July, 1991

Fruits of Thought

The Year Round Riddle

Today, in the heart of the summer, when many items reach their greatest availability, is a good, dispassionate time to think about the import of counter-seasonal produce and its effect on the trade. Most specifically, is year-round availability of product a good thing for the industry? This question is implicit in the examination of growers’ claims that they are hurt by the depressing effect of imports on prices during the beginning and end of the season.

The answer depends on what perspective one brings to the issue, and which arguments one buys. In terms of pure consumption, it is almost certainly true that year-round availability boosts tonnage sold and consumed. The human stomach can hold only so much at one time, and the opportunity to eat a product twelve months a year provides an easy way to boost consumption for any produce item.

But whether year-round availability produces higher returns for growers is hotly disputed in the industry.

On the one hand, some industry members, such as foreign producers of counter-seasonable produce, argue that year-round availability of product is a plus for the domestic grower. They point out three basic points: (a) year-round availability keeps consumers in the habit of eating a particular item, thus making it easier to sell; (b) year-round availability maintains vital shelf space at retail for the commodity, rather than provoking a seasonal fight to win back the shelf space given to other commodities during the off-season and (c) a variety of foodservice uses open up for product that is available on a year-round basis. Menu planners are often unable to include an item in a menu if reasonably priced, year-round availability is difficult to achieve.

Of course, it’s that “reasonably priced” point that is the stickler with those who argue that year-round availability is not, for growers at least, the unblemished blessing others portray. After all, what year-round availability often translates to is lack of product scarcity and sometimes, a lack of excitement among consumers and retailers.

Product prices often are highest at the beginning and end of deals. Whole industries, such as the Coachella Valley grape deal, were established to take advantage of high prices paid for the first product available. But year-round availability tends to reduce or eliminate the high-priced periods at the beginnings and ends of seasons. Indeed, today it often seems that as one growing area dies out, another is already producing, thus maintaining consistent supplies and a fairly stable pricing structure.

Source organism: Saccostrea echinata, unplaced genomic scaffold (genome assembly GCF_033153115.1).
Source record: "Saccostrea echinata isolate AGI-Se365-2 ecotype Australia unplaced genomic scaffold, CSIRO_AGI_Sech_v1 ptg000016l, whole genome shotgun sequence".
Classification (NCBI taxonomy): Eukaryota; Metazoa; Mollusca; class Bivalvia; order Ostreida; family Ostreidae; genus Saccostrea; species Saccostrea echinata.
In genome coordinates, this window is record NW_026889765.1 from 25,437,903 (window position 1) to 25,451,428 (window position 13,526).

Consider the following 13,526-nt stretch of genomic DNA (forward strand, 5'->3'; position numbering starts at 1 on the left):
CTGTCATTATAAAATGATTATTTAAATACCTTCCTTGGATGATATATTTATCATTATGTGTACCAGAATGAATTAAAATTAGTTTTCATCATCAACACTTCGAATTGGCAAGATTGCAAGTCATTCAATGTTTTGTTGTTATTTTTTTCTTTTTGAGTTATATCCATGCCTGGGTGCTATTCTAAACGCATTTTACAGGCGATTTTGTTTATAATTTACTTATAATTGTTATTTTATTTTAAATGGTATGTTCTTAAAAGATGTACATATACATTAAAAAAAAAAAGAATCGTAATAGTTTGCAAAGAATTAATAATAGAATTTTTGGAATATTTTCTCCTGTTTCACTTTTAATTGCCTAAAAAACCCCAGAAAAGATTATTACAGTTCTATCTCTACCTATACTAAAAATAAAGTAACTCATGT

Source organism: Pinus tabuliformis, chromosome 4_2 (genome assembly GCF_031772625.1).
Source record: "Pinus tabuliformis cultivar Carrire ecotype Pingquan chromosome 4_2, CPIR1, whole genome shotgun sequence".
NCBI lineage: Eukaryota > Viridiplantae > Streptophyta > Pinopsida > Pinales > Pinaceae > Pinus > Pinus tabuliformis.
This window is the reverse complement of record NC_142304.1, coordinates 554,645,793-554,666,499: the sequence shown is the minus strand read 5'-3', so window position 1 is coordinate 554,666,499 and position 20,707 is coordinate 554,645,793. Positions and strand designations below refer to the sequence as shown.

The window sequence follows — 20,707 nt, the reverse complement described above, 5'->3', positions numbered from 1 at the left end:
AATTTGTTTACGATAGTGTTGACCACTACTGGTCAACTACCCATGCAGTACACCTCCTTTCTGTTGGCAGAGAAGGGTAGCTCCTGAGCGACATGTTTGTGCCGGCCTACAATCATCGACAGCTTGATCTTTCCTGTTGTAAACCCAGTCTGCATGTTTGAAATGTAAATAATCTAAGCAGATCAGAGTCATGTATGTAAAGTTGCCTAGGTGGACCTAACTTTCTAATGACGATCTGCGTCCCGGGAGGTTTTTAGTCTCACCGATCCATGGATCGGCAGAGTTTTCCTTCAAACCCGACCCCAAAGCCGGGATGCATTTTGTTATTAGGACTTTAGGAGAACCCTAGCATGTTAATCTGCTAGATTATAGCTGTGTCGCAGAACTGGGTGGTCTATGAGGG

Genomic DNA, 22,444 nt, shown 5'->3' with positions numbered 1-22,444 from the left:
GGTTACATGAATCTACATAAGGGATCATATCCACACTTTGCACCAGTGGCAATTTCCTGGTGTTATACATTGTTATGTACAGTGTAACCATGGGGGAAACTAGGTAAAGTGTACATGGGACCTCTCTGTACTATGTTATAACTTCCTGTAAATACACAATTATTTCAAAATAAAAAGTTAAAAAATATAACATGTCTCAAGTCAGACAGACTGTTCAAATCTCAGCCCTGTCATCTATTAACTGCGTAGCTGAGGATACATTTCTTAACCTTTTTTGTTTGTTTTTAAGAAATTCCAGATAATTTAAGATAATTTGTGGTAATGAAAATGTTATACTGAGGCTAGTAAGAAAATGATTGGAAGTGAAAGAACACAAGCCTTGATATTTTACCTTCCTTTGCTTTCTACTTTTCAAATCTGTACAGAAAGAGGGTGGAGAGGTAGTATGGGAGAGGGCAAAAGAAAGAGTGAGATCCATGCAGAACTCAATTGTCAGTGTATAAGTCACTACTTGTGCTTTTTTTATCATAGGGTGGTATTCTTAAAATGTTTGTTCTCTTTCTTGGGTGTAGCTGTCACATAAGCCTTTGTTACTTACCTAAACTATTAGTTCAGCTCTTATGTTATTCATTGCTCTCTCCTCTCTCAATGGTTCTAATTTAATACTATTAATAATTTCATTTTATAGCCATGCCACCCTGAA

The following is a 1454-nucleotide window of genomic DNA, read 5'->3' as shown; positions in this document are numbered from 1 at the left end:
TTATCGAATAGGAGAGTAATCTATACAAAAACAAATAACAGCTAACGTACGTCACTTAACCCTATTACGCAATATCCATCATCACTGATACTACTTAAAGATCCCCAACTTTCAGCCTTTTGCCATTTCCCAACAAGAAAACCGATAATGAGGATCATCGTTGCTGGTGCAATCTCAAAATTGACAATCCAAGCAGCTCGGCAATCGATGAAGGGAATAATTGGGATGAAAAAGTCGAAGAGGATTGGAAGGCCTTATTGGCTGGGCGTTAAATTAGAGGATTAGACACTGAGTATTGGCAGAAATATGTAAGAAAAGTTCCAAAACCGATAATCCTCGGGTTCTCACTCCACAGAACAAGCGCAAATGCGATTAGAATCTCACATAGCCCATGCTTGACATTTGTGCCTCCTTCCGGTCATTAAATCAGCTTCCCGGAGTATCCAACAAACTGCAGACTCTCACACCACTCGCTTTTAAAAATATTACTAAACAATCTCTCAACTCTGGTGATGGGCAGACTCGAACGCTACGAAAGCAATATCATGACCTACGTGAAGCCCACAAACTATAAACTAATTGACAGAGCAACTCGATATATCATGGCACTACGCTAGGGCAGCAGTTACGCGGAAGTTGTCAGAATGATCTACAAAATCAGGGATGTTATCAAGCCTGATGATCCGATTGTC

Perhaps the most intangible argument is the one about excitement. This argument points out that if year-round availability keeps people in the habit of eating an item, it may also make that item seem commonplace – even boring.

As exotic and gourmet items have boomed in the past decade, some wonder if it’s not, at least in part, because our old “exotics” – fresh grapes appearing suddenly, delicious peaches around just for a moment, strawberries here and gone – have now become staples.

This has retail implications as well. The first “anything” of the season is an exciting merchandising event for the retailer. A product that is always on the shelf can turn into a perpetual “tomorrow’s promotion.”

This, of course, needn’t happen. And perhaps, that is the answer. The advantages of year-round supply cannot be obtained other than by having product year-round. But the negatives often can be compensated for through intelligent marketing.

Price is, after all, a function not only of supply, but also of demand. This indicates that proper promotion needs to be used to keep demand high enough to give growers adequate returns. And excitement can be created for both consumers and retailers through marketing and promotion. In fact, though the seasonal availability of a product provides an easy promotion opportunity for everybody, year-round availability can, if properly marketed, produce dozens of promotional possibilities during the course of a year. Who would have thought, for example, that you could have a Presidents’ Day promotion for fresh grapes in February?

In many ways it is the year-round availability of product that makes brand marketing feasible. The investments made in advertising, marketing, promotion, etc., are more likely to pay off if they can be applied to a continuous year-round production program. And even if prices are lower at previous peak price periods, shippers who operate in many areas have the opportunity to sell greater volume, thus making up in volume what they may lose in margin.

But to take advantage of these possibilities requires a marketing program and a commitment to promotion, including a pledge to invest the sales time and marketing dollars necessary to ensure that retailers pay attention to the marketing possibilities for items available year round.

It also requires that growers and shippers have an expanded view of their role. If a business is defined as a grower/shipper of Coachella grapes, then that business is redefined as a grower/marketer of grapes and so capitalizes on opportunities to sell grapes from many regions and countries, the profits from doing this can well exceed the cost of lower prices in one season.

If growers and marketers bring this attitude to the produce industry, year-round availability of product can easily turn out to be a boon to both sales and profits.  pb